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Chapter 3

TDD and BDD for Node.js with Mocha

Test-driven development (TDD), as many of you may know, is one of the main agile development techniques. The genius of TDD lies in increased quality of code, faster development resulting from greater programmer confidence, and improved bug detection (duh!).

Historically, web apps have been hard to autotest, and developers relied heavily on manual testing. But certain parts such as standalone services and REST APIs can be and should be tested thoroughly by the TDD. At the same time, rich user interface (UI)/user experience (UX) can be tested with headless browsers such as Selenium or Puppeteer.

And before you start yawning and thinking about skipping this chapter because—well, I won't be far off in saying that a lot of developers like testing as much as they might like a warm can of beer on a hot Sunday afternoon at the beach, please think about testing as the time saver. With proper tests in place and a bit of time spent on writing them, developers save time in the long term. The longer the long term, the more the payoff. It's not uncommon for a good module to have two to three times (2-3x) more tests than the code itself. Crazy? No. It's not an overkill but a smart and pragmatic strategy!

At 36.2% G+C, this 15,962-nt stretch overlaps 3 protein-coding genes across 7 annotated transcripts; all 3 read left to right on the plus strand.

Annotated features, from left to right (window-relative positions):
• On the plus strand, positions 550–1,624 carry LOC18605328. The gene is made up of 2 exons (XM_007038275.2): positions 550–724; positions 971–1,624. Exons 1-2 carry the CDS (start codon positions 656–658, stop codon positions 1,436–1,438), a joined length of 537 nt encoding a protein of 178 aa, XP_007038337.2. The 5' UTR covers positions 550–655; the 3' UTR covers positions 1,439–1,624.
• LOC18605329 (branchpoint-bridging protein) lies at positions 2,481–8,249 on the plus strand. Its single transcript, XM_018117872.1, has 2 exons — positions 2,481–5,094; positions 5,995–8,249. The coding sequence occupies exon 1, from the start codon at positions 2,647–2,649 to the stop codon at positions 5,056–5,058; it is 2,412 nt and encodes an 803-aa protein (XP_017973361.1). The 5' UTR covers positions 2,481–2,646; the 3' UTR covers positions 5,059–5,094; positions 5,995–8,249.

But what is BDD then? The behavior-driven development (BDD) concept is based on TDD. It differs from TDD in language/interface, which is more natural. Thus, BDD is the preferred way of writing tests. An example of a BDD interface is expect such as in expect(response.status).to.equal(200). Compare that to the dryness of TDD with assert, such as in assert.equal(response.status, 200)